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Auditing in the public interest: Reforming the profession by building on the strengths of the existing accounting firms

Herman van Brenk, Remko Renes and Gregory M. Trompeter


Abstract: Due to audit quality concerns on the part of regulators and investors, accounting firms may need to re-evaluate their business model. Rethinking the current structure is important because it is difficult to observe audit quality and to differentiate between functional and dysfunctional commercial incentives of accounting firms. Consequently, it is hard for regulators to determine, and for auditors to demonstrate, whether the profession is acting in the public interest. In this essay, we argue why the current model may be suboptimal and offer thoughts on what may be a more sustainable alternative – from a public interest perspective – to the status quo: An Audit Board. This Audit Board is conceived as a quasi-governmental organization that would conduct financial statement audits for public interest entities. We envision an organization consisting of a core permanent staff of experienced audit experts that is complemented by fellows drawn from the existing accounting firms who take a job at the Board for a certain time period. We presented our proposal to various stakeholders (19 sessions with 108 attendees) to promote debate and to refine our thinking. Our proposal is relevant for regulators in their efforts of motivating auditors to act in the public interest. It would create an entity that is expert in auditing but avoids many of the independence problems faced by for-profit accounting firms. While this proposal certainly deviates from the current model, we hope that it will spark good conversations that may lead to rethinking of the status quo.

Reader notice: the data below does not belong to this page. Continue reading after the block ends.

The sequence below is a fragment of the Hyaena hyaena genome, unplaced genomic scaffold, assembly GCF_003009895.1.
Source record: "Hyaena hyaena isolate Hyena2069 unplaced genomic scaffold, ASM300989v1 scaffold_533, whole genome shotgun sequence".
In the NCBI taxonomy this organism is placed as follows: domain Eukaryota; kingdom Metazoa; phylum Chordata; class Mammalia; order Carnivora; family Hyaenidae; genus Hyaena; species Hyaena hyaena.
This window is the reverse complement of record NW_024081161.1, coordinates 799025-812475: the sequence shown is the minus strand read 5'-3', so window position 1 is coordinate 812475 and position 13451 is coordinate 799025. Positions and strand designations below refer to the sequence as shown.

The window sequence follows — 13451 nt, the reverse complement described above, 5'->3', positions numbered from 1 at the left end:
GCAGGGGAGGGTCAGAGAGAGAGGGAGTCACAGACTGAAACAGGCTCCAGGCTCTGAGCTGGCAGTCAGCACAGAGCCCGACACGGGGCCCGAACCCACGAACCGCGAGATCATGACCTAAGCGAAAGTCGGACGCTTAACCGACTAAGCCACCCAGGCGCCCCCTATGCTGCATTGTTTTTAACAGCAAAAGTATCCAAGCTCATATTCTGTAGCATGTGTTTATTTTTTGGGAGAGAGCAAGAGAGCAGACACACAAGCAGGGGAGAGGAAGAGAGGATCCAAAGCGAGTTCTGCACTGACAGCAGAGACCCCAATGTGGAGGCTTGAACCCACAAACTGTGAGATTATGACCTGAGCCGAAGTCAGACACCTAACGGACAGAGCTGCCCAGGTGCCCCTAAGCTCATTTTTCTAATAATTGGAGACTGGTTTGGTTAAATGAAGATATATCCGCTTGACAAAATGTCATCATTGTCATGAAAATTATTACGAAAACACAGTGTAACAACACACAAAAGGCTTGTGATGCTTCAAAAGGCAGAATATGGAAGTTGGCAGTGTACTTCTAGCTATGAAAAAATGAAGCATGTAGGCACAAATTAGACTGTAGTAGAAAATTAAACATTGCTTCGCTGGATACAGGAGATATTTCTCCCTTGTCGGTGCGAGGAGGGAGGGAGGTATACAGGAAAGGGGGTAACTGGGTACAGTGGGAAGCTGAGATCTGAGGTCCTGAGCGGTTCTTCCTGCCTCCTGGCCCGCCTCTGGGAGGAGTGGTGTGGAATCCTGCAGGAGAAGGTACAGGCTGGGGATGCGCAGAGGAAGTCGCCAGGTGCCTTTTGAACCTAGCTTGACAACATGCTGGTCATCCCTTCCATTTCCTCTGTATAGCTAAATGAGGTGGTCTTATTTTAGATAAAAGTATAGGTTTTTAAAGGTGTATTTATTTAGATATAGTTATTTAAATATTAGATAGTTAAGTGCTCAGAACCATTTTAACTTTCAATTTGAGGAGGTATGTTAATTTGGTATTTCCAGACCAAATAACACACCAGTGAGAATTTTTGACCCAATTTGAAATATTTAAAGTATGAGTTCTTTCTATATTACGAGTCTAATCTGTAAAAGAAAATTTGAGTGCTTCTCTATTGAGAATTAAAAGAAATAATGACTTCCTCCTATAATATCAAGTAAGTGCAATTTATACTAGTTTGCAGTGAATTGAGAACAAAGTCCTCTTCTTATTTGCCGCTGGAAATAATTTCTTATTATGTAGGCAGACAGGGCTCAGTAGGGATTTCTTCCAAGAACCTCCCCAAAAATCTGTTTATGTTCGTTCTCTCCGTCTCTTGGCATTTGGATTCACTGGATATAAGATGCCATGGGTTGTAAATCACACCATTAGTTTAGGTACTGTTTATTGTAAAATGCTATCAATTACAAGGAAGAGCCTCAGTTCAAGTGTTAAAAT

Keywords: Business model; Commercialism; Stakeholder dialogue; Professionalism (search for similar items in EconPapers)
Date: 2022
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DOI: 10.1016/

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